Today is Friday, the thirteenth of May, 2022, in the fourth week of Easter.
Peace be with you!
I had a fine day in the Computer Center, yesterday. It wasn’t terribly busy, and I was able to help most of the patrons who needed it without any assistance from the manager. There were a couple of instances that required his assistance, and one of those turned out to be something that was wrong with the program on one of the computers that is supposed to wipe all the memory when it reboots at the end of a session.
The Texas Rangers won their game, last night, beating the KC Royals, 3-1. They also won the series, and I swear I heard one of the announcers say that the Rangers have not won a “rubber” game at home since 2001?? Anyway, the Rangers are now 13-17, still in fourth place, still seven games out of first, and still a half game ahead of the Athletics. They begin a weekend series against my other favorite team, tonight, the Boston Red Sox, at 7:05 CDT, in Arlington.
The Red Sox did not play yesterday. They remain 11-20, and are in last place in the AL East, 12 games out!
The NY Yankees (23-8) continue to hold the best record in MLB, two games ahead of the cross-town Mets. The Yankees are the only MLB team that has not lost at least ten games. The Cincinnati Reds (8-24), while still holding the worst record, have been improving. They are only one game behind the struggling Detroit Tigers (9-23). And those two are the only remaining teams who have yet to win ten games.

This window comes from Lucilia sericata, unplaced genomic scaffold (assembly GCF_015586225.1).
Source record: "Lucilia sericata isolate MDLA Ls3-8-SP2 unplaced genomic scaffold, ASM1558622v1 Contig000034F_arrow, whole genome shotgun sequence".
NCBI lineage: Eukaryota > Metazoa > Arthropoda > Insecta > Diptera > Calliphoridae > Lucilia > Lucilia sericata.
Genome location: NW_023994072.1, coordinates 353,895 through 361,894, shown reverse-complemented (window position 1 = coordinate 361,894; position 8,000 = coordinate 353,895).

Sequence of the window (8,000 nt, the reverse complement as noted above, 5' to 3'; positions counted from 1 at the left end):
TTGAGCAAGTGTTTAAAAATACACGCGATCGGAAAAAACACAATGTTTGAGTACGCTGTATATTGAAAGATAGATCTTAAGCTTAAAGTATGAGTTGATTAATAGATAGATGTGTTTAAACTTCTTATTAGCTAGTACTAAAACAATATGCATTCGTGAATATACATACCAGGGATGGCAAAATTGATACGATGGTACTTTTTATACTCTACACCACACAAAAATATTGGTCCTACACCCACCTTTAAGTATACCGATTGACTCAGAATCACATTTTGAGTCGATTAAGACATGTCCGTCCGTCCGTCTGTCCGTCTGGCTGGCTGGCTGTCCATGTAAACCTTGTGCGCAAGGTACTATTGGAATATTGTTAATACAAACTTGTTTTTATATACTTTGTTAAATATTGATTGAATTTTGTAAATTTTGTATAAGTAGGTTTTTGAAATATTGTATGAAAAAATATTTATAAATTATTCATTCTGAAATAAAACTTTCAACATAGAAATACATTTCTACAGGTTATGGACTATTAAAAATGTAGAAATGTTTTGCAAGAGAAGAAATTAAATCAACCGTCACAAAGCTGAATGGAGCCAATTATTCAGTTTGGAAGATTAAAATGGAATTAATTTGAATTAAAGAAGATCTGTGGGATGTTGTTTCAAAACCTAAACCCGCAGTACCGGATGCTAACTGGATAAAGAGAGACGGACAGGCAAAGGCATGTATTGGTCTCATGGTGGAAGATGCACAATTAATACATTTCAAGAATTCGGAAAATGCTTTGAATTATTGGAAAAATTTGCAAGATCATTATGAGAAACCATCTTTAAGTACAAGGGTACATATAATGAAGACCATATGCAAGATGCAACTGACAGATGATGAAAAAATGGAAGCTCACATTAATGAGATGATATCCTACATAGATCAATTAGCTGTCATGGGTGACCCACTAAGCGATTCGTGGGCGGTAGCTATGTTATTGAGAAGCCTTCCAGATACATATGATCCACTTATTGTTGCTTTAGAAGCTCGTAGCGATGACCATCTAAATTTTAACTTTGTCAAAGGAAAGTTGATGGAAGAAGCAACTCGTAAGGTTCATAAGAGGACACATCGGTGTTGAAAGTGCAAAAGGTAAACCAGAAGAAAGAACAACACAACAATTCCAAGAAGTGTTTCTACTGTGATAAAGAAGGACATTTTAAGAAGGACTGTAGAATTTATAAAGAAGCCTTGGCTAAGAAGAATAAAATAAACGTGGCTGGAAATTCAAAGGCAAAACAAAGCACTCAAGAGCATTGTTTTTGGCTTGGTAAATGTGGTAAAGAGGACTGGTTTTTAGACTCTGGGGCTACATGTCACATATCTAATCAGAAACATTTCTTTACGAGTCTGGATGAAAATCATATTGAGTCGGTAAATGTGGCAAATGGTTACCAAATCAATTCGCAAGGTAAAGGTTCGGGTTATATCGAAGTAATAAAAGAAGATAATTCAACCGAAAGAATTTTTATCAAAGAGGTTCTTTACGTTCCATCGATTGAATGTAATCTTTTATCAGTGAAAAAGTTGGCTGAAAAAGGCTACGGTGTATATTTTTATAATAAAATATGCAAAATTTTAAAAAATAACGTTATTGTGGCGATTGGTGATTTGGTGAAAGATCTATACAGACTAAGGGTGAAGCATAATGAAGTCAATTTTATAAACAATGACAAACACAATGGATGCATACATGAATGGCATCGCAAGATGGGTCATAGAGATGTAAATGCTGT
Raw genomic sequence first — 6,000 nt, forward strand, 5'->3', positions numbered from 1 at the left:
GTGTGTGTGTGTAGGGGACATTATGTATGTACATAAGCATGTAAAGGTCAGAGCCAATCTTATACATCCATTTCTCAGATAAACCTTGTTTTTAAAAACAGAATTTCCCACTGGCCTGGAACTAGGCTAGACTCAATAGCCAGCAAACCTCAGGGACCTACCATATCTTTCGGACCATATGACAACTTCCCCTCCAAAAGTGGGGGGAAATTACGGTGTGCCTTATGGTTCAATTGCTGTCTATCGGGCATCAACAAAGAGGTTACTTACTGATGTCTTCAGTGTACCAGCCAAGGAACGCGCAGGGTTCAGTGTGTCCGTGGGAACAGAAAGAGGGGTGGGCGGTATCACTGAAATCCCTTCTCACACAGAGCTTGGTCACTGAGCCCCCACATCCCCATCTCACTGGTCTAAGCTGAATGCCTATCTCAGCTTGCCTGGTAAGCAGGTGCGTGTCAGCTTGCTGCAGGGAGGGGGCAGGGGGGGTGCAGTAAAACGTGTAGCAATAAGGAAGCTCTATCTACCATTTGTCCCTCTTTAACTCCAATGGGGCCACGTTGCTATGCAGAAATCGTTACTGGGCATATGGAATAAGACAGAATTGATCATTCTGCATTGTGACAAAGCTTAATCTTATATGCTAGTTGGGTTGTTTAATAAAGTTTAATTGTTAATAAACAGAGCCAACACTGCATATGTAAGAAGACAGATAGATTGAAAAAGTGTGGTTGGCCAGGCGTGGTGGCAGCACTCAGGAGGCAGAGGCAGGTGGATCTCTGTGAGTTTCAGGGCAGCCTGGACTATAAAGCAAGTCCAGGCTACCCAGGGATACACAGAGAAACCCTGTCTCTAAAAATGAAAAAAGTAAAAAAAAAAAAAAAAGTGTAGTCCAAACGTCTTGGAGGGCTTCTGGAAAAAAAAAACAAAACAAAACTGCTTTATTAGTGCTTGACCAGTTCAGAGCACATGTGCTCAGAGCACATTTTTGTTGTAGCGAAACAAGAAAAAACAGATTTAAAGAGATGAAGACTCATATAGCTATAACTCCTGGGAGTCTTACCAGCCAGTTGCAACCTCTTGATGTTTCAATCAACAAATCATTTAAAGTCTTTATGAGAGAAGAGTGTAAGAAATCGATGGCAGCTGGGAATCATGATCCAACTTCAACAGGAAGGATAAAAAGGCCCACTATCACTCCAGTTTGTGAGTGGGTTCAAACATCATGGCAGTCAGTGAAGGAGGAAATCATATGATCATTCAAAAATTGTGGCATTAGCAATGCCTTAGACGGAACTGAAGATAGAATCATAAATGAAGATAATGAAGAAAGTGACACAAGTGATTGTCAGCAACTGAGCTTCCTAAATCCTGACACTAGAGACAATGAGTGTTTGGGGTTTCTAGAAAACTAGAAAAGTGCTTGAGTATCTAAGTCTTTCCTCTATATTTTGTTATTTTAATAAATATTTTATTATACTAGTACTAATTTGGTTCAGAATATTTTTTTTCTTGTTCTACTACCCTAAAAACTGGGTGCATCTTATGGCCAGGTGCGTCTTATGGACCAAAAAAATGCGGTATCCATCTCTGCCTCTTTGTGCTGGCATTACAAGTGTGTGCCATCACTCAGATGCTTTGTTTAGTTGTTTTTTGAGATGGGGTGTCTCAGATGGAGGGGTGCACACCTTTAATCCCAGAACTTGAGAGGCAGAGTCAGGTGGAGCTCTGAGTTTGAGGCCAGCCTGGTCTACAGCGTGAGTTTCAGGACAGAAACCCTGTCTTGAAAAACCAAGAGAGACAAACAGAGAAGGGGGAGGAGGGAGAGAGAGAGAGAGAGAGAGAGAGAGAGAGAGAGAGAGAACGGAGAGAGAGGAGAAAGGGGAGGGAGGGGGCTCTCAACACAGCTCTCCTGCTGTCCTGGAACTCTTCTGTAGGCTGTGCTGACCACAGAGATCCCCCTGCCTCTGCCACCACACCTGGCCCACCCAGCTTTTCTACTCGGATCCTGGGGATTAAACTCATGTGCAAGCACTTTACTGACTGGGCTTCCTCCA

The Houston Astros have the longest current win streak (10), while the Colorado Rockies and Toronto Blue Jays both have four game losing streaks. The LA Dodgers continue to hold the largest positive run differential, at 76, while the Cincinnati Reds hold the largest negative differential, at 68. That’s all the stats I care to give you, today.
I have an appointment at the Atlas Vein Clinic at 10:30, this morning, where they will look at the results of my wearing compression socks for the past twelve weeks, and we will discuss the next steps. I doubt, at this time, that I will proceed with any procedure, just yet, as I still need to schedule a colonoscopy (Wheee!!) in the near future.
TODAY’S DEVOTIONAL AND PRAYERS